# PPCG Jeopardy: Robbers

How well do you know the site? Let's find out.

This is a challenge. Cop's thread.

As a robber, you need to:

1. Find a non-deleted, non-closed challenge that matches a cop's submission. The challenge cannot have the following tags: , , , , , , , . The challenge must have restrictions on valid output.
2. Post the challenge here, and link to the cop you are cracking

You will receive 1 point, plus 1 point for each 24-hour period the submission had remained uncracked (max 7). Tiebreaker is the total number of cracked submisisons.

Notes:

• If a challenge requires an output of X, and you output XY or YX where Y is anything besides whitespace, the submission is not valid for that challenge.
• A challenge newer than 2016-11-17 is not allowed.
• I reserve the right to ban certain challenges if they are widely applicable (could be applied to the majority of all submissions).
• Make sure you add a sentence or two as an explanation (it also helps your submission from being converted to a comment)
• Thanks to Daniel for the initial idea!
• Related meta post Nov 18, 2016 at 19:21
• Nov 18, 2016 at 21:18

## Calculate probability of getting half as many heads as coin tosses.

Cops entry (posted by Conor O'Brien): https://codegolf.stackexchange.com/a/100521/8927

Original question: Calculate probability of getting half as many heads as coin tosses.

The posted solution had a couple of obfuscation techniques applied, followed by multiple layers of the same obfuscation technique. Once past the first few tricks, it became a simple (if tedious!) task to extract the actual function:

nCr(a,b) = a! / ((a-b)! * b!)
result = nCr(x, x/2) / 2^x


Took a while to realise what I was looking at (for a while I suspected something to do with entropy), but once it twigged, I managed to find the question easily by searching for "probability of coin toss".

Since Conor O'Brien challenged an in-depth explanation of his code, here's a rundown of the more interesting bits:

It starts by obfuscating some built-in function calls. This is achieved by base-32 encoding the function names, then assigning them to new global-namespace names of a single character. Only 'atob' is actually used; the other 2 are just red-herrings (eval takes the same shorthand as atob, only to be overridden, and btoa simply isn't used).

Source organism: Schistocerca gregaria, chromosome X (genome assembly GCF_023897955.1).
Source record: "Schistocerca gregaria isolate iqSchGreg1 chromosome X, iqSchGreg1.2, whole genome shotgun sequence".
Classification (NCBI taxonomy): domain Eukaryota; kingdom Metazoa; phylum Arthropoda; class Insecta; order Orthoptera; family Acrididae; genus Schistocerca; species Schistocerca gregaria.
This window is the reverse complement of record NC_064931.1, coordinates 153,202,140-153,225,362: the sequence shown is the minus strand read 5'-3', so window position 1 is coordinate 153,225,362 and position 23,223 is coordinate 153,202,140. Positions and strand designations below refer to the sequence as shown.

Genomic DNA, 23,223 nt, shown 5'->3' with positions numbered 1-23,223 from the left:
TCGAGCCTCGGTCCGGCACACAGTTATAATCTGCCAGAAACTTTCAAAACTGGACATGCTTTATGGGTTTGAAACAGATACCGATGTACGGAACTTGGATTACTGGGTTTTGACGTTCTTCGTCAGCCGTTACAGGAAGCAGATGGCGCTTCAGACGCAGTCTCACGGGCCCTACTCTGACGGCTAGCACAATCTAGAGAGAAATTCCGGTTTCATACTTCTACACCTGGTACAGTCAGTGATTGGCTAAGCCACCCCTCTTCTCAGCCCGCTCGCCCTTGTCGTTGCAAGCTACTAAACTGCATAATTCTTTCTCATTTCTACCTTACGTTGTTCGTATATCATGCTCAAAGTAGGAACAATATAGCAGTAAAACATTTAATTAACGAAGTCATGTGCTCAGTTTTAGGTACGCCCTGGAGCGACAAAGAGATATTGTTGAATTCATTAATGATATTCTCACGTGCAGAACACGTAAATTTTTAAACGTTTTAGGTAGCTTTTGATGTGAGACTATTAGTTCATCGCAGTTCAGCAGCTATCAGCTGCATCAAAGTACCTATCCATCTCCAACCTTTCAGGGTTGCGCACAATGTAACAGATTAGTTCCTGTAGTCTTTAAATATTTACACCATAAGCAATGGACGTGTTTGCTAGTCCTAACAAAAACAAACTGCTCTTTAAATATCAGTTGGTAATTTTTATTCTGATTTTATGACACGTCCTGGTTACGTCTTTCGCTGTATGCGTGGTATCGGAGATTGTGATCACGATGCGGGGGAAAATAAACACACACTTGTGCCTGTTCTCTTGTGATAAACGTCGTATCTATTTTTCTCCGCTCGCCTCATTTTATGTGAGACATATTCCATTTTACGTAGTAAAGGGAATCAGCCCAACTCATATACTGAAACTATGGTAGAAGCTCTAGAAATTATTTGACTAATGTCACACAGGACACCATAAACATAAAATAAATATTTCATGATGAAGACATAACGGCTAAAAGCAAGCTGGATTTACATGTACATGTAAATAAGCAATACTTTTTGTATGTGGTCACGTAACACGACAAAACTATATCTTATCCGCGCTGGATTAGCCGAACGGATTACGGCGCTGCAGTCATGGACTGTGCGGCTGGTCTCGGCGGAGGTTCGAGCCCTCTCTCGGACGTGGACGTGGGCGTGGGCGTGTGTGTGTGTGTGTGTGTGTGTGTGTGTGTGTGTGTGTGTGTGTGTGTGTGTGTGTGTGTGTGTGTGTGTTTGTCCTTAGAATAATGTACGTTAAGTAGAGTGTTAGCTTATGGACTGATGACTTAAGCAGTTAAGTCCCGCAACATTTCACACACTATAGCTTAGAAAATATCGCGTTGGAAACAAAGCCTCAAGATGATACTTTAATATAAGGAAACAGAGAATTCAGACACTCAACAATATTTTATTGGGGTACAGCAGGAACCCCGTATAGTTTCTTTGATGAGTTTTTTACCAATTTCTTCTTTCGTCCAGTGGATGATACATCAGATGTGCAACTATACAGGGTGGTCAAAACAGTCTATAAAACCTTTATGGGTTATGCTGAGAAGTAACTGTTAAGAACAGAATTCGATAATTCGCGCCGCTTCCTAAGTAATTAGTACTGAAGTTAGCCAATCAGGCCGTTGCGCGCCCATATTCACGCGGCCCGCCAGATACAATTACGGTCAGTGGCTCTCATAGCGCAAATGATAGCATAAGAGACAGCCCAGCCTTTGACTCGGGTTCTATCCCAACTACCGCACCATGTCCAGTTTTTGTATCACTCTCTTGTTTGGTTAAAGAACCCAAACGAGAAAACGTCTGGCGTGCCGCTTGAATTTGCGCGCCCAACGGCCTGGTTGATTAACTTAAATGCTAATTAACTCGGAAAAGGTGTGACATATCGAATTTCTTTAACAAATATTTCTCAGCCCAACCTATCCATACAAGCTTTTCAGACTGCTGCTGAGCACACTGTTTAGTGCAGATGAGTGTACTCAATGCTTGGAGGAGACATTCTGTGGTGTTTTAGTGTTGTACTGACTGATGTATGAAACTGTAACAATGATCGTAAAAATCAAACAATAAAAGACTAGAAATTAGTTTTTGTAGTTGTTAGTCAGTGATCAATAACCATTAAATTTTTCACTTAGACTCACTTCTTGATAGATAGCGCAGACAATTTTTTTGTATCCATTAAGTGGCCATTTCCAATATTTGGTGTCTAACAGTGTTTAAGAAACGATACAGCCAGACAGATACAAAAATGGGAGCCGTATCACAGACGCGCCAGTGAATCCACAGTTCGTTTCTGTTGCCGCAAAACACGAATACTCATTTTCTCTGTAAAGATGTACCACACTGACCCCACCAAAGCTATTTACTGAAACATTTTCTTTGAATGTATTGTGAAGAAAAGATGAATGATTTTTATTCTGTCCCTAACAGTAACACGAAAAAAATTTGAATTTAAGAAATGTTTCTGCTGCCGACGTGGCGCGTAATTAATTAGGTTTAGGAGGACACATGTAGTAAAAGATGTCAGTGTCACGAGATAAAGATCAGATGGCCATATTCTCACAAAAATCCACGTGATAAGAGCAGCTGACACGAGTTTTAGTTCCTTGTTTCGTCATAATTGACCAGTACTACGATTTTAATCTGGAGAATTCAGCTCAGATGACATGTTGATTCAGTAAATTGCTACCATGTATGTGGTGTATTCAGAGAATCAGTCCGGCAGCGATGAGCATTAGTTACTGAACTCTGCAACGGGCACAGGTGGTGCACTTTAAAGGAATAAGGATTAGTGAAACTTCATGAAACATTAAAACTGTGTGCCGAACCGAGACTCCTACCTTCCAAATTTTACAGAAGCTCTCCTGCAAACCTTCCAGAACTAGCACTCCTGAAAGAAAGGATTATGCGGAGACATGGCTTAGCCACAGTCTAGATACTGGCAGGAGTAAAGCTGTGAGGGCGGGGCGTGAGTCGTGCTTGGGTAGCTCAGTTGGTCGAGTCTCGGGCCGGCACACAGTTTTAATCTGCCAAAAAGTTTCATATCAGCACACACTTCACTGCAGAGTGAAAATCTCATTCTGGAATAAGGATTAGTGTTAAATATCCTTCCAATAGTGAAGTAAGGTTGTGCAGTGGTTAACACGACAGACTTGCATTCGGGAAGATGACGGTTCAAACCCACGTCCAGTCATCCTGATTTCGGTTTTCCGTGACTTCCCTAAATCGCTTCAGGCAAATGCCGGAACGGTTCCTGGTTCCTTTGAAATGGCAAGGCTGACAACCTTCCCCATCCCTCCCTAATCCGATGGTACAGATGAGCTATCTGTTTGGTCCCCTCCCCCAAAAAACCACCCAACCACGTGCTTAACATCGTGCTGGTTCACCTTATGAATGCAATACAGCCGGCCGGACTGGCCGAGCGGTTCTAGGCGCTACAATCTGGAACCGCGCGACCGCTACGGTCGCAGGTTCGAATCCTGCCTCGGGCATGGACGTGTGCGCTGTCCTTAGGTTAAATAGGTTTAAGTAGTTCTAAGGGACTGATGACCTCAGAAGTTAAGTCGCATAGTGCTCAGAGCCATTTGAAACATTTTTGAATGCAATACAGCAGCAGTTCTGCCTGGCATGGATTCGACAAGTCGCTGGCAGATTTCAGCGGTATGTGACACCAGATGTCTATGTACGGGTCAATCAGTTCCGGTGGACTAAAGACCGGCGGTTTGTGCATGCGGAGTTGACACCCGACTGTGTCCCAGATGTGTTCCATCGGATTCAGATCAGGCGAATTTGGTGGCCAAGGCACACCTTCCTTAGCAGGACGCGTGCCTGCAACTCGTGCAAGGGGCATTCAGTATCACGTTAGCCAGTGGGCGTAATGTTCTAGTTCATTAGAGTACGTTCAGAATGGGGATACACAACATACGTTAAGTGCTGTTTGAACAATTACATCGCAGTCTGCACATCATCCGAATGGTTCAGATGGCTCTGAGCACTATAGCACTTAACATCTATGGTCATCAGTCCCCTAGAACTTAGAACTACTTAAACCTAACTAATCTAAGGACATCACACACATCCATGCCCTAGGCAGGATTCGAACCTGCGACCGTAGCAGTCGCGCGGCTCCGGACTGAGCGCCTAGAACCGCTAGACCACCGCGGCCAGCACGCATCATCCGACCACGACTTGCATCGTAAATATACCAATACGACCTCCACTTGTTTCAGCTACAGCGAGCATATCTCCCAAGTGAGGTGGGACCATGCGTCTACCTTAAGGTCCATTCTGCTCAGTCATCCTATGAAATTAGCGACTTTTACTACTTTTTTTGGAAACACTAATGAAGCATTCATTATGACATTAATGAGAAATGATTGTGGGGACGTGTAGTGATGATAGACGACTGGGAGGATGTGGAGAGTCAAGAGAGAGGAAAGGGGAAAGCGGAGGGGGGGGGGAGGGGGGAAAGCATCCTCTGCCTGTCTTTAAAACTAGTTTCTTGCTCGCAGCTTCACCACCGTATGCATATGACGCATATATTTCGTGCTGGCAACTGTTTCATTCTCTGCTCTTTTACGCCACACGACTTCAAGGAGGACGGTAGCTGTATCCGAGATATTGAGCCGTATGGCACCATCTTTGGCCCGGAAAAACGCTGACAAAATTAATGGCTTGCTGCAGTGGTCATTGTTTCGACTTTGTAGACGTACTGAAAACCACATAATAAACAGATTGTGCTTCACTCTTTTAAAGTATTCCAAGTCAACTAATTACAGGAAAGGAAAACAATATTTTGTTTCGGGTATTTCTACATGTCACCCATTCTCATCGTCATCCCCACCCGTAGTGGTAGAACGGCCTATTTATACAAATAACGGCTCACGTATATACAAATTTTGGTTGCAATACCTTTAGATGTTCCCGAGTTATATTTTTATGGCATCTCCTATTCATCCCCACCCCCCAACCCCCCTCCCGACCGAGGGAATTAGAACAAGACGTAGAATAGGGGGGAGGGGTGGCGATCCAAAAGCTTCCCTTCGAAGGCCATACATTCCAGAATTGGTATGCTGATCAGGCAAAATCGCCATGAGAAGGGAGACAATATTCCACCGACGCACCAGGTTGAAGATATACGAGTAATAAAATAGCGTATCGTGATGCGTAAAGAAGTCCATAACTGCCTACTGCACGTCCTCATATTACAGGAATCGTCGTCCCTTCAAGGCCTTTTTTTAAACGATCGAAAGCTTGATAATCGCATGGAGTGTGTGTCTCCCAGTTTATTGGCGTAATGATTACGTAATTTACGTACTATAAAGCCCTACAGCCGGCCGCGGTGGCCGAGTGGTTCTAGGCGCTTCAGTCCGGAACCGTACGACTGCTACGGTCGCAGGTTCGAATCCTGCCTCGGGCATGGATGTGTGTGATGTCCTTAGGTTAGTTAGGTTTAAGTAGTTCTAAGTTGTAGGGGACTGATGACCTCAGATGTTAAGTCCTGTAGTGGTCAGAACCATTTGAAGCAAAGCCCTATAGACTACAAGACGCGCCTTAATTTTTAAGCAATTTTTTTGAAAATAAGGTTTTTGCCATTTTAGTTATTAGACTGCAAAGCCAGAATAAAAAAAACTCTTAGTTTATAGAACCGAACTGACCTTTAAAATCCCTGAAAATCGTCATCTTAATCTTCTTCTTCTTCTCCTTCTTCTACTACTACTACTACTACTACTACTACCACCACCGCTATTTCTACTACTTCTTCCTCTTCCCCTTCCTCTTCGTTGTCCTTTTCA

_=this;
[
490837, // eval -> U="undefined"       -> u(x) = eval(x) (but overwritten below), y = eval
358155, // atob -> U="function (M,..." -> u(x) = atob(x)
390922  // btoa -> U="function (M,..." -> n(x) = btoa(x), U = 'M'
].map(
y=function(M,i){
return _[(U=y+"")[i]] = _[M.toString(2<<2<<2)]
}
);


Next there are a couple of trivial string mix-ups to hide the code. These are easily reversed:

u(["","GQ9ZygiYTwyPzE6YSpk","C0tYSki","SkoYSkvZChhLWIpL2QoYikg"].join("K"))
// becomes
'(d=g("a<2?1:a*d(--a)"))(a)/d(a-b)/d(b) '

u("KScpKWIsYShFLCliLGEoQyhEJyhnLGM9RSxiPUQsYT1D").split("").reverse().join("")
// becomes
"C=a,D=b,E=c,g('D(C(a,b),E(a,b))')"


The bulk of the obfuscation is the use of the g function, which simply defines new functions. This is applied recursively, with functions returning new functions, or requiring functions as parameters, but eventually simplifies right down. The most interesting function to come out of this is:

function e(a,b){ // a! / ((a-b)! * b!) = nCr
d=function(a){return a<2?1:a*d(--a)} // Factorial
return d(a)/d(a-b)/d(b)
}


There's also a final trick with this line:

U+[![]+[]][+[]][++[+[]][+[]]]+[!+[]+[]][+[]][+[]]+17..toString(2<<2<<2)
// U = "function (M,i"..., so U = 'M'. The rest just evaluates to "ath", so this just reads "Math"


Although since the next bit is ".pow(T,a)", it was always pretty likely that it would have to be "Math"!

The steps I took along the route of expanding functions were:

// Minimal substitutions:
function g(s){return Function("a","b","c","return "+s)};
function e(a,b,c){return (d=g("a<2?1:a*d(--a)"))(a)/d(a-b)/d(b)}
function h(a,b,c){return A=a,B=b,g('A(a,B(a))')}
function j(a,b,c){return a/b}
function L(a,b,c){return Z=a,Y=b,g('Z(a,Y)')}
k=L(j,T=2);
function F(a,b,c){return C=a,D=b,E=c,g('D(C(a,b),E(a,b))')}
RESULT=F(
h(e,k),
j,
function(a,b,c){return _['Math'].pow(T,a)}
);

// First pass
function e(a,b){
d=function(a){return a<2?1:a*d(--a)}
return d(a)/d(a-b)/d(b)
}
function h(a,b){
A=a
B=b
return function(a){
return A(a,B(a))
}
}
function j(a,b){ // ratio function
return a/b
}
function L(a,b){ // binding function (binds param b)
Z=a
Y=b
return function(a){
return Z(a,Y)
}
}
T=2; // Number of states the coin can take
k=L(j,T); // function to calculate number of heads required for fairness
function F(a,b,c){
C=a
D=b
E=c
return function(a,b,c){return D(C(a,b),E(a,b))}
}
RESULT=F(
h(e,k),
j,
function(a){return Math.pow(T,a)}
);

// Second pass
function e(a,b){...}
function k(a){
return a/2
}
function F(a,b,c){
C=a
D=b
E=c
return function(a,b,c){return D(C(a,b),E(a,b))}
}
RESULT=F(
function(a){
return e(a,k(a))
},
function(a,b){
return a/b
},
function(a){return Math.pow(2,a)}
);

// Third pass
function e(a,b) {...}
C=function(a){ // nCr(x,x/2) function
return e(a,a/2)
}
D=function(a,b){ // ratio function
return a/b
}
E=function(a){return Math.pow(2,a)} // 2^x function
RESULT=function(a,b,c){
return D(C(a,b),E(a,b))
}


The structure of the function nesting is based around utility; the outer-most "D" / "j" function calculates a ratio, then the inner "C" / "h" and "E" (inline) functions calculate the necessary coin flip counts. The "F" function, removed in the third pass, is responsible for connecting these together into a usable whole. Similarly the "k" function is responsible for choosing the number of heads which need to be observed; a task which it delegates to the ratio function "D"/"j" via the parameter binding function "L"; used here to fix parameter b to T (here always 2, being the number of states the coin can take).